A question many people are going to be asking themselves is whether to spring for the IPS FHD, IPS UHD, or OLED UHD panel on the 7590. My general impression as someone who has owned the IGZO FHD, UHD, and OLED XPS laptops is that I actually prefer the IGZO UHD touch screen the best. With 100% Adobe RGB coverage and touch functionality, it beats out the FHD and OLED display options for most usage cases in my opinion. The FHD IPS panel is the one to go with if you will be working outside often, mostly be doing word processing, don't require touch, and want the most battery life possible. Finally, the OLED display is the one I'd suggest if you will mostly be doing content consumption such as movies, YouTube, or gaming, as its low response times and excellent contrast and vibrancy will give you the best media experience. As noted above, my personal call would be to not use an OLED display if you will be doing more than a few minutes of word processing on light backgrounds per day.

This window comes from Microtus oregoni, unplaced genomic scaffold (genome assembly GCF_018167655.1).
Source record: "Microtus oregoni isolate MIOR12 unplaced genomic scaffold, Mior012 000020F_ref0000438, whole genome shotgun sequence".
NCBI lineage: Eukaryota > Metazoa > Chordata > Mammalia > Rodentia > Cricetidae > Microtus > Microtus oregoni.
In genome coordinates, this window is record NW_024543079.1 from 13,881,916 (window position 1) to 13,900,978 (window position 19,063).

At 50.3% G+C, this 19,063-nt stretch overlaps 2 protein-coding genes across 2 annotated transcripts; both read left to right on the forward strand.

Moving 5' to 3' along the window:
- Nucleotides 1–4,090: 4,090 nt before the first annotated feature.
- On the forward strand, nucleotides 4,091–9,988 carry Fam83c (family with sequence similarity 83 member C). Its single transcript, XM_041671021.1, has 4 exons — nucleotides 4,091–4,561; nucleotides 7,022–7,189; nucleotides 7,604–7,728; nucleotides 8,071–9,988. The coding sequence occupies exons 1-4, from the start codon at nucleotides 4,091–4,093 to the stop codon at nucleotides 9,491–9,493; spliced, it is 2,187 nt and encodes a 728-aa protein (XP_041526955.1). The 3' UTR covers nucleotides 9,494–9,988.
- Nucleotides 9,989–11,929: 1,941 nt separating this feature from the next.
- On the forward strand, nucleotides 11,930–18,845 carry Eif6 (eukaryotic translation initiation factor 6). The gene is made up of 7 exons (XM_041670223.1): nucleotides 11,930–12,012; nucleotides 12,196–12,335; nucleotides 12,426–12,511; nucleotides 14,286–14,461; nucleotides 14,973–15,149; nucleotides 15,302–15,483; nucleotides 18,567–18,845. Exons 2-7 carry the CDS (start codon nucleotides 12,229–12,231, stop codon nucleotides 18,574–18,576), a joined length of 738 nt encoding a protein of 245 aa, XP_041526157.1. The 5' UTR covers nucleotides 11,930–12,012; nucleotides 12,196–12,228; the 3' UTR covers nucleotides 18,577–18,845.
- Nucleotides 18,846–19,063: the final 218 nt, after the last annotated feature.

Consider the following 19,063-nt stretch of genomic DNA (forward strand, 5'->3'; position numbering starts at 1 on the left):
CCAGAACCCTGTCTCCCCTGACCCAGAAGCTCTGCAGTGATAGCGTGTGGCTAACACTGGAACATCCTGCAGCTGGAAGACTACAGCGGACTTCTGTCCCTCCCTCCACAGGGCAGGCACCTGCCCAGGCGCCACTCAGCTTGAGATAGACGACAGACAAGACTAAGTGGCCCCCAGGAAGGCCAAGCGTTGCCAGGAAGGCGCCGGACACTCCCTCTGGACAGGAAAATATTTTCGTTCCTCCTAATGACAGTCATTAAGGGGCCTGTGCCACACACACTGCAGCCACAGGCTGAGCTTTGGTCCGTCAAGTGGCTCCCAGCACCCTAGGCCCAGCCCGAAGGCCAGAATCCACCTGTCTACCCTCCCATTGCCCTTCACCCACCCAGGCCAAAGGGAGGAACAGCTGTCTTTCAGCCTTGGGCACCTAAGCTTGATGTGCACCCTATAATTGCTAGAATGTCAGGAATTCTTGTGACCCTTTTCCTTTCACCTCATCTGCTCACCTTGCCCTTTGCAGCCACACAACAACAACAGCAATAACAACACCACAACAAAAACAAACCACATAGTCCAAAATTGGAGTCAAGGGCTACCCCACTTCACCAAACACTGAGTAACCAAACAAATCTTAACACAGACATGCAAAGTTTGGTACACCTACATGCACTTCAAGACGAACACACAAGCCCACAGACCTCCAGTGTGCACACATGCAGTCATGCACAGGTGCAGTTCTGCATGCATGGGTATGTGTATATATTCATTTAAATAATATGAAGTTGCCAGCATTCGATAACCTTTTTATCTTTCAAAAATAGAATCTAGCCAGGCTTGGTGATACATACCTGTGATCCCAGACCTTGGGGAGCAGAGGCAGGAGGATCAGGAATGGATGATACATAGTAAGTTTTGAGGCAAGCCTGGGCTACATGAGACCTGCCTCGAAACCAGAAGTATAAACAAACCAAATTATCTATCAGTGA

The 2019 XPS 15 7590 is packing Intel's latest 9th generation Core i-series CPUs, with my SKU being equipped with the i7-9750H. The XPS 15 series have always suffered from some type of throttling issue, and this year seems to be no different, unfortunately. The chart below illustrates a 10-run Cinebench R15 64-bit Multi loop, with blue representing stock configuration and red with a -125mv undervolt and thermal repaste.
As with many modern laptops, there is a clear decrease in performance after the initial benchmark run. According to my HWiNFO graph monitoring, CPU temperatures spike quickly to 99C during the first run with stock settings, triggering a lowering of PL1 power limits and with lower clocks as a result. Using ThrottleStop to perform a modest -125mv undervolt on the CPU core and cache seems to improve the consistency of CPU performance considerably, however, which means that power users who are willing to tweak their machines will be able to squeeze quite a bit more CPU performance out of their XPS 15 than those who leave things as they are from the factory.